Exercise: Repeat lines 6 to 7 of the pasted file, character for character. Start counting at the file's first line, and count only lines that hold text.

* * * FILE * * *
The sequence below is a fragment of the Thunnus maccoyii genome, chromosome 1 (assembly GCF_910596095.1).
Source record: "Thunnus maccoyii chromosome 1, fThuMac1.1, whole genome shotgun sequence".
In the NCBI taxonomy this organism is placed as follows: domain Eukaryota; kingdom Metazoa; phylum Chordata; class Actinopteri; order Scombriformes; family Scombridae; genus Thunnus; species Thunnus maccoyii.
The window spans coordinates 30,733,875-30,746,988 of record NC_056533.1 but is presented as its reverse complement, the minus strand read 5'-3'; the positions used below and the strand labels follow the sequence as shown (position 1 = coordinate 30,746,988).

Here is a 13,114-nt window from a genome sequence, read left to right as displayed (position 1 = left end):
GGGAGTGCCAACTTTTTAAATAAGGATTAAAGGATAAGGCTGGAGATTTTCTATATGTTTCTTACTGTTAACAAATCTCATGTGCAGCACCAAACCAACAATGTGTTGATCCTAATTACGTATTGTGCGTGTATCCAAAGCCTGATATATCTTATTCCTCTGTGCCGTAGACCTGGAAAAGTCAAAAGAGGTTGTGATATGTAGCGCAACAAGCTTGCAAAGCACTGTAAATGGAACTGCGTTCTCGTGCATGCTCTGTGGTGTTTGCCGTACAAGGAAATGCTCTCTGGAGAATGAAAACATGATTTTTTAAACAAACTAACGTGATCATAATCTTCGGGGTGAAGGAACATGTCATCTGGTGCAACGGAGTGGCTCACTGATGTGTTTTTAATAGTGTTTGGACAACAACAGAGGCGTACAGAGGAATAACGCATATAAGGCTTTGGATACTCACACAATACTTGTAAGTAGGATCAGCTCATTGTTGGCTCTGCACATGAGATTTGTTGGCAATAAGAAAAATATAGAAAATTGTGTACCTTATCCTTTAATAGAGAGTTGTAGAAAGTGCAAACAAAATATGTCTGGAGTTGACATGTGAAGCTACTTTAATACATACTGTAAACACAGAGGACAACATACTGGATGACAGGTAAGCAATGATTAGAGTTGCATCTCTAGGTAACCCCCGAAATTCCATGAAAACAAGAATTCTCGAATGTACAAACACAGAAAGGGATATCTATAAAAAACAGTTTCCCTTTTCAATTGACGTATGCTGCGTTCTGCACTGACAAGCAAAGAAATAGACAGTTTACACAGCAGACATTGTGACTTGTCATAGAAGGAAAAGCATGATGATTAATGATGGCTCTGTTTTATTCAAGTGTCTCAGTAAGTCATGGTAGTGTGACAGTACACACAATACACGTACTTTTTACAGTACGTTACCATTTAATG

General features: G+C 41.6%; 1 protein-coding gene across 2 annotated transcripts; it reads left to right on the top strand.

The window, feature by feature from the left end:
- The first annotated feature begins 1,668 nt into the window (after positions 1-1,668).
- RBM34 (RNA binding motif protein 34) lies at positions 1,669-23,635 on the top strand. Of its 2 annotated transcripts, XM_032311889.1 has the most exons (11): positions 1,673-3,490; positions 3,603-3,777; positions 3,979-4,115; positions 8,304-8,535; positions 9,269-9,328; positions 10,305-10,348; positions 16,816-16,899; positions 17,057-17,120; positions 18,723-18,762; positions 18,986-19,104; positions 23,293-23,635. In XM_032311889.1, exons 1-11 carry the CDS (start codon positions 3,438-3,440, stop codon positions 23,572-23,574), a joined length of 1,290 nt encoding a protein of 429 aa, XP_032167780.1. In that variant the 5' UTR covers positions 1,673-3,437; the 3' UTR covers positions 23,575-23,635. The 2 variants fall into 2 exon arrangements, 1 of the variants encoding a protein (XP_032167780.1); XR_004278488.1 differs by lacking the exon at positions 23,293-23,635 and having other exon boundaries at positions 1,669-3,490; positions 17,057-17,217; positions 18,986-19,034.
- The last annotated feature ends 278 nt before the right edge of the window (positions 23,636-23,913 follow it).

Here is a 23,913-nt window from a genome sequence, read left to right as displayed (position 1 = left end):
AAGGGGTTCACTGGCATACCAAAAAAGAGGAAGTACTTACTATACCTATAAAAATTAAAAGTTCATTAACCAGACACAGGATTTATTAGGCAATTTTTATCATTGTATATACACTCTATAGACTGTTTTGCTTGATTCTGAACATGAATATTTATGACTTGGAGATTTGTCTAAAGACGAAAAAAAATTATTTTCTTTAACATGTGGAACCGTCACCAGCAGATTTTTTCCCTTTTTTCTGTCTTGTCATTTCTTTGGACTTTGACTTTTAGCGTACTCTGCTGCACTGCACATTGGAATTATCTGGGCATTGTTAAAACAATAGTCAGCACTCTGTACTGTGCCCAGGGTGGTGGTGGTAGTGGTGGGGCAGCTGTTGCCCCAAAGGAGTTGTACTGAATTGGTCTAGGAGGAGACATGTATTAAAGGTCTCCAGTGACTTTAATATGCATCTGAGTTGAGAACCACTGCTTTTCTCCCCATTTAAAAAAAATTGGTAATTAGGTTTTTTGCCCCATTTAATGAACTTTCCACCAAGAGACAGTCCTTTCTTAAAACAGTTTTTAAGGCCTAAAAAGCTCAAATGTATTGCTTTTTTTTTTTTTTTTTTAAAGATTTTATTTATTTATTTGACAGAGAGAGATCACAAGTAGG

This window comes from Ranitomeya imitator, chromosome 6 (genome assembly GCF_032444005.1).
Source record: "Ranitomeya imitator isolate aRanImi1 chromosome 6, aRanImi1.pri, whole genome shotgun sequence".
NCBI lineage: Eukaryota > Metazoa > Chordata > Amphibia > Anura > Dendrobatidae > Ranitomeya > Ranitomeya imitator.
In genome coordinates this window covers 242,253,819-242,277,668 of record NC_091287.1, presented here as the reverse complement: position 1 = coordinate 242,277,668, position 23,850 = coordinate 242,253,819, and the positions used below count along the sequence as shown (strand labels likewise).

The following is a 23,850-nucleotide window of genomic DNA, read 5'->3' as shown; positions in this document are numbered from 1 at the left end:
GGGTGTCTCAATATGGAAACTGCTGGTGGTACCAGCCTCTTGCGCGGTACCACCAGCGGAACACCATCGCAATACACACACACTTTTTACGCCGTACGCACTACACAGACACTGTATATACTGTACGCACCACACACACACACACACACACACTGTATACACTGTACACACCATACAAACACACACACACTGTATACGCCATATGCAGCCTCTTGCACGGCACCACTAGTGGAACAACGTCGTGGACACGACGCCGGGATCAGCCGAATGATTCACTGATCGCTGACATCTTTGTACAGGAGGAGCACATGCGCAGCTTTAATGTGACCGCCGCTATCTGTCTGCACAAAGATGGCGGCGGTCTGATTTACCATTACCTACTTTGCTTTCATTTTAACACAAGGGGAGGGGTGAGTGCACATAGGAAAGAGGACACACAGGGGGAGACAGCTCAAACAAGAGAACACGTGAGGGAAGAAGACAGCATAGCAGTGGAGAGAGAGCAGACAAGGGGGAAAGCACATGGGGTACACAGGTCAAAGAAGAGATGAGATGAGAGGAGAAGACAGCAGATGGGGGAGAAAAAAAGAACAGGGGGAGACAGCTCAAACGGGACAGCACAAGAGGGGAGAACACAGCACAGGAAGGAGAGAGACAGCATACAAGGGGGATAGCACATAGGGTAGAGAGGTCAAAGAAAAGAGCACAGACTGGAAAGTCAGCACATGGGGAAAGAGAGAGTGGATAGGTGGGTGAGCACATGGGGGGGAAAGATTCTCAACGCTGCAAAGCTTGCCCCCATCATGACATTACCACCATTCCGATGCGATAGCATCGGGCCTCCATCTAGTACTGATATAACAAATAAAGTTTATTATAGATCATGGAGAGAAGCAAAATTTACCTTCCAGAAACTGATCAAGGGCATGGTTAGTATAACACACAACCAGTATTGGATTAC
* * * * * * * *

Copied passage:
GGGAGTGCCAACTTTTTAAATAAGGATTAAAGGATAAGGCTGGAGATTTTCTATATGTTTCTTACTGTTAACAAATCTCATGTGCAGCACCAAACCAACAATGTGTTGATCCTAATTACGTATTGTGCGTGTATCCAAAGCCTGATATATCTTATTCCTCTGTGCCGTAGACCTGGAAAAGTCAAAAGAGGTTGTGATATGTAGCGCAACAAGCTTGCAAAGCACTGTAAATGGAACTGCGTTCTCGTGCATGCTCTGTGGTGTTTGCCGTACAAGGAAATGCTCTCTGGAGAATGAAAACATGATTTTTTAAACAAACTAACGTGATCATAATCTTCGGGGTGAAGGAACATGTCATCTGGTGCAACGGAGTGGCTCACTGATGTGTTTTTAATAGTGTTTGGACAACAACAGAGGCGTACAGAGGAATAACGCATATAAGGCTTTGGATACTCACACAATACTTGTAAGTAGGATCAGCTCATTGTTGGCTCTGCACATGAGATTTGTTGGCAATAAGAAAAATATAGAAAATTGTGTACCTTATCCTTTAATAGAGAGTTGTAGAAAGTGCAAACAAAATATGTCTGGAGTTGACATGTGAAGCTACTTTAATACATACTGTAAACACAGAGGACAACATACTGGATGACAGGTAAGCAATGATTAGAGTTGCATCTCTAGGTAACCCCCGAAATTCCATGAAAACAAGAATTCTCGAATGTACAAACACAGAAAGGGATATCTATAAAAAACAGTTTCCCTTTTCAATTGACGTATGCTGCGTTCTGCACTGACAAGCAAAGAAATAGACAGTTTACACAGCAGACATTGTGACTTGTCATAGAAGGAAAAGCATGATGATTAATGATGGCTCTGTTTTATTCAAGTGTCTCAGTAAGTCATGGTAGTGTGACAGTACACACAATACACGTACTTTTTACAGTACGTTACCATTTAATG

General features: G+C 41.6%; 1 protein-coding gene across 2 annotated transcripts; it reads left to right on the top strand.